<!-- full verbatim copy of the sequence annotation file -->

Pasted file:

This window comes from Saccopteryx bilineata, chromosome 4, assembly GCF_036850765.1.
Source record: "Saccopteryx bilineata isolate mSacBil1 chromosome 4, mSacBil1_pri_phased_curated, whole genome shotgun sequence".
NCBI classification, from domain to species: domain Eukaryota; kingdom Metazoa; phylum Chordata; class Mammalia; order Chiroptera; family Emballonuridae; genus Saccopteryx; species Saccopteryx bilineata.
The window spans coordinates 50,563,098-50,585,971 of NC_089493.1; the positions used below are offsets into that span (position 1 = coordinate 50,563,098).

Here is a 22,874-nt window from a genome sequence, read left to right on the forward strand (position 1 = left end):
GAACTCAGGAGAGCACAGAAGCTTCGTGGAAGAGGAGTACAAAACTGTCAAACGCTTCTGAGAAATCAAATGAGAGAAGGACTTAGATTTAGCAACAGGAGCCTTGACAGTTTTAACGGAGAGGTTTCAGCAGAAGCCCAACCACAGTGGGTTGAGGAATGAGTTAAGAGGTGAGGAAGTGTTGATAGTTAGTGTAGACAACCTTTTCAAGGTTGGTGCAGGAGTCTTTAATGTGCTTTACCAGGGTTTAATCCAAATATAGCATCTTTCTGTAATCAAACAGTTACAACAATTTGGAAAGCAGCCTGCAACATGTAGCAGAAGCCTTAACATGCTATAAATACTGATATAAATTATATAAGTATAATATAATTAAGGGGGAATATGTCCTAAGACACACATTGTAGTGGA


This window comes from Saccopteryx bilineata, chromosome 4, assembly GCF_036850765.1.
Source record: "Saccopteryx bilineata isolate mSacBil1 chromosome 4, mSacBil1_pri_phased_curated, whole genome shotgun sequence".
NCBI classification, from domain to species: domain Eukaryota; kingdom Metazoa; phylum Chordata; class Mammalia; order Chiroptera; family Emballonuridae; genus Saccopteryx; species Saccopteryx bilineata.
The window spans coordinates 50,563,098-50,585,971 of NC_089493.1; the positions used below are offsets into that span (position 1 = coordinate 50,563,098).

Here is a 22,874-nt window from a genome sequence, read left to right on the forward strand (position 1 = left end):
GAACTCAGGAGAGCACAGAAGCTTCGTGGAAGAGGAGTACAAAACTGTCAAACGCTTCTGAGAAATCAAATGAGAGAAGGACTTAGATTTAGCAACAGGAGCCTTGACAGTTTTAACGGAGAGGTTTCAGCAGAAGCCCAACCACAGTGGGTTGAGGAATGAGTTAAGAGGTGAGGAAGTGTTGATAGTTAGTGTAGACAACCTTTTCAAGGTTGGTGCAGGAGTCTTTAATGTGCTTTACCAGGGTTTAATCCAAATATAGCATCTTTCTGTAATCAAACAGTTACAACAATTTGGAAAGCAGCCTGCAACATGTAGCAGAAGCCTTAACATGCTATAAATACTGATATAAATTATATAAGTATAATATAATTAAGGGGGAATATGTCCTAAGACACACATTGTAGTGGA